It all started for this Birmingham, England bred bassist with Bert Weedon’s Play In A Day – the “simple” instruction manual that “launched” a thousand or so careers….
Affectionately known as “Peggy” amongst his peers, he is a player who exemplifies virtuosity in the genre loosely dubbed “electric folk.”
Not to be confused with American folk rock, Dave Pegg and his musical peers derived their strongest influences from the Celtic cultures – though their yen for Bob Dylan and The Byrds is most obvious. Peggy plies his craft on trad four and extended range with the utmost dexterity – rendering melodic counterpoint, improv, inventive solos, and supportive in-the-pocket playing as the situation warrants.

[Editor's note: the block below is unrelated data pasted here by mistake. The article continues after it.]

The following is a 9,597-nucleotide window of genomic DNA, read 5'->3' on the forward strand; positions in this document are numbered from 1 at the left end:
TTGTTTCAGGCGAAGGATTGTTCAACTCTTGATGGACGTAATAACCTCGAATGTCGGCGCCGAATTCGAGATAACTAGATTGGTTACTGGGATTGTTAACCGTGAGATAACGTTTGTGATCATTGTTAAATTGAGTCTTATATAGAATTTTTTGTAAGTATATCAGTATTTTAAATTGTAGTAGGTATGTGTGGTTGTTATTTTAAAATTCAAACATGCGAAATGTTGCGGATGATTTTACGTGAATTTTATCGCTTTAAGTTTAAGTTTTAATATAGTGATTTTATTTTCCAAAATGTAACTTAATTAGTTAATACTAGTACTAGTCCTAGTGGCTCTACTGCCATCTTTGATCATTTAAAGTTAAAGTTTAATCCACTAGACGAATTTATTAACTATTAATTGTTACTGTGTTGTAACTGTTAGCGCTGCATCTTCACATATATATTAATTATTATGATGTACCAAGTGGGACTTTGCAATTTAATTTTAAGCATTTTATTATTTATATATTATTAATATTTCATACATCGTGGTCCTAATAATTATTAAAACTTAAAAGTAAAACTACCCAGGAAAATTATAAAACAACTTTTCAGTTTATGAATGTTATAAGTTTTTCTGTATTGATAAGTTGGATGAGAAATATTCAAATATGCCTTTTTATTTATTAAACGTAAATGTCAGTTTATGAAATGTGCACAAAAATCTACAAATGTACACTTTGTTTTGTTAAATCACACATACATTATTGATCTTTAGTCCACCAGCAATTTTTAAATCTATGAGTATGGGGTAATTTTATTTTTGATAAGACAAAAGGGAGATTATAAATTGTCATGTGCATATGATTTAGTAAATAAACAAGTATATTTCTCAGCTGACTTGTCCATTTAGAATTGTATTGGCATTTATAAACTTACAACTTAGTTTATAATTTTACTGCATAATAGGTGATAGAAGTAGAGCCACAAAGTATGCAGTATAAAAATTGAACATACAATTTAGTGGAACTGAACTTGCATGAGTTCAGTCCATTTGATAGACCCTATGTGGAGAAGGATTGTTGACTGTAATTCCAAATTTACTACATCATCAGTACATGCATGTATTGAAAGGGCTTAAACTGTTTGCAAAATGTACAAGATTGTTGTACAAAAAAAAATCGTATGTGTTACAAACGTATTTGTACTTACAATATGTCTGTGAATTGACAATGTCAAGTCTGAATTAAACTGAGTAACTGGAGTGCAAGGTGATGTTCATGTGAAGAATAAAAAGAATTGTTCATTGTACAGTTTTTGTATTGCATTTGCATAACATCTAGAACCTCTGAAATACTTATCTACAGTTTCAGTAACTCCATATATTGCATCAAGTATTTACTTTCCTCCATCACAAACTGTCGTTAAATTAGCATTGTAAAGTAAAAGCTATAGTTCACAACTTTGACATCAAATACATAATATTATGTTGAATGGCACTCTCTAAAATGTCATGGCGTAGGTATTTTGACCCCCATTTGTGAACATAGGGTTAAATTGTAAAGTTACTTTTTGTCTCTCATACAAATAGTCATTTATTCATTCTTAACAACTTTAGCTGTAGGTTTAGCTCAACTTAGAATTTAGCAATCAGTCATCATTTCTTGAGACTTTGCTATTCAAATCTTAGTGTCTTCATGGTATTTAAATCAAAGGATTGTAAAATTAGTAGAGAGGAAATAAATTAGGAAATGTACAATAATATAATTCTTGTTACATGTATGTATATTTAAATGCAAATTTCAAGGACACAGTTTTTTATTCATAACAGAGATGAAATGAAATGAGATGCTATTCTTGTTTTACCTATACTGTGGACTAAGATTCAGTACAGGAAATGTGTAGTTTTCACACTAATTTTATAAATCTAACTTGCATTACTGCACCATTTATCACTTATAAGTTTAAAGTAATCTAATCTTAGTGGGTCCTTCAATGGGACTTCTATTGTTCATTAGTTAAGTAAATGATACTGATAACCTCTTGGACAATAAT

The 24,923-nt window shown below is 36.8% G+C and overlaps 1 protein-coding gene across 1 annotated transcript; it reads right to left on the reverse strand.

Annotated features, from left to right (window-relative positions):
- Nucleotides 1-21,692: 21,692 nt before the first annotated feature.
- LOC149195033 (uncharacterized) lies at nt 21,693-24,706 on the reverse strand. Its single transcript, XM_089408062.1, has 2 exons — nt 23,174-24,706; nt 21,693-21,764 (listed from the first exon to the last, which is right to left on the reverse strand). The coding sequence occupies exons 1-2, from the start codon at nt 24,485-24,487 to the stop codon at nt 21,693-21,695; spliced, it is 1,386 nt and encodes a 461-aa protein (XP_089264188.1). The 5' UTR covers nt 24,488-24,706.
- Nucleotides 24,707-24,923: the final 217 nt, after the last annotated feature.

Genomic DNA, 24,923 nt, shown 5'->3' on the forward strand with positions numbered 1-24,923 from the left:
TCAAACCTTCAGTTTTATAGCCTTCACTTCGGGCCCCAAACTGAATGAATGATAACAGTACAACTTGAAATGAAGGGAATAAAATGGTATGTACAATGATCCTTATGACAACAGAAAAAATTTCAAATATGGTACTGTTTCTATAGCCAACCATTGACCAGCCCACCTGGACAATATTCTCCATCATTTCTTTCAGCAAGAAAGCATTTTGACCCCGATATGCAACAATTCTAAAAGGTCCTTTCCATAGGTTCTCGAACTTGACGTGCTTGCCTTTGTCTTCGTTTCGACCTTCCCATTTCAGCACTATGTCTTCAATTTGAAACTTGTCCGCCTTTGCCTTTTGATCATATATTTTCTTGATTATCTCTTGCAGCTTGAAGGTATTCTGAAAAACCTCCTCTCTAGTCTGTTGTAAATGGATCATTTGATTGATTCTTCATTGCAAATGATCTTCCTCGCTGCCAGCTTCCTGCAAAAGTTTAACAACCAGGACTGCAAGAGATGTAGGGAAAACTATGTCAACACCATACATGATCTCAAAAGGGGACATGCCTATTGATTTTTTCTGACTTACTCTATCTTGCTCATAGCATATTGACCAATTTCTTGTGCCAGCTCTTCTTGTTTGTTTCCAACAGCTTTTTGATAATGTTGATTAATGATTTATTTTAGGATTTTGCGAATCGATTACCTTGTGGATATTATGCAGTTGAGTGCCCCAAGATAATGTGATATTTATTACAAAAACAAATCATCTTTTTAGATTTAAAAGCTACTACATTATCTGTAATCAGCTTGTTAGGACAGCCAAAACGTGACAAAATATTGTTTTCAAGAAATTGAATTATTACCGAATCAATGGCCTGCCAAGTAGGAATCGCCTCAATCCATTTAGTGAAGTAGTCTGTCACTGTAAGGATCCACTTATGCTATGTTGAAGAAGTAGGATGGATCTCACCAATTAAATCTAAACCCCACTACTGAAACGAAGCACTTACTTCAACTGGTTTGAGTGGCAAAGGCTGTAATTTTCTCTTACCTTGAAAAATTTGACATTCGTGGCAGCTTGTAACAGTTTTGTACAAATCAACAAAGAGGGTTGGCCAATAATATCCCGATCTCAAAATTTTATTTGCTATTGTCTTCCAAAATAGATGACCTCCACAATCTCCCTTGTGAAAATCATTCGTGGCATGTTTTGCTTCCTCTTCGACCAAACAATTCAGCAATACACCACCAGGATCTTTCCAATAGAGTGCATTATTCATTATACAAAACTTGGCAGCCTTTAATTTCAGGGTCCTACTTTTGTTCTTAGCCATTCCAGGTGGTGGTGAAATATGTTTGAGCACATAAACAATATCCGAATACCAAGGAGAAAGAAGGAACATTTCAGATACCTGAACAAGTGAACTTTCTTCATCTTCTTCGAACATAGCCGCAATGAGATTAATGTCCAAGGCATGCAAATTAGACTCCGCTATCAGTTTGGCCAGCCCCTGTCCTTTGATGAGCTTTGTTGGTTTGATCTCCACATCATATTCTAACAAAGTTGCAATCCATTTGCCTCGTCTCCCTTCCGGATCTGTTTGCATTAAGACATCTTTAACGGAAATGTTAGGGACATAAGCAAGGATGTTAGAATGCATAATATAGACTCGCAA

In addition to his tenure as the longest serving member of Fairport Convention, Peggy, who also plays mandolin and croons, has anchored seminal recordings by: Nick Drake (Bryter Layter, 1970), Sandy Denny (Like AnOld Fashioned Waltz, 1974), Richard & Linda Thompson (Pour DownLike Silver, 1975; Shoot Out The Lights, 1982), Richard Thompson (Handof Kindness, 1983), Linda Thompson (Fashionably Late, 2002), John Martyn (Solid Air, 1973; One World, 1977), and Steve Ashley among many, many others.
Most rock fans know Dave from his fantastic fifteen year stint in Jethro Tull, wherein he and drummer Doane Perry enabled Ian Anderson and Martin Barre to rekindle some of the old magic from their early years on stage and on such fine releases including Crest of a Knave (1987), Rock Island (1989), and Catfish Rising (1991).
An engaging, often outrageous performer, I had the good fortune to catch Fairport Convention at the Bottom Line in New York City sometime in the 1980s wherein an enraged Dave Pegg, outfitted in extremely snug white shorts, nearly swallowed his microphone in the midst of a rant directed at club owner Allan Pepper.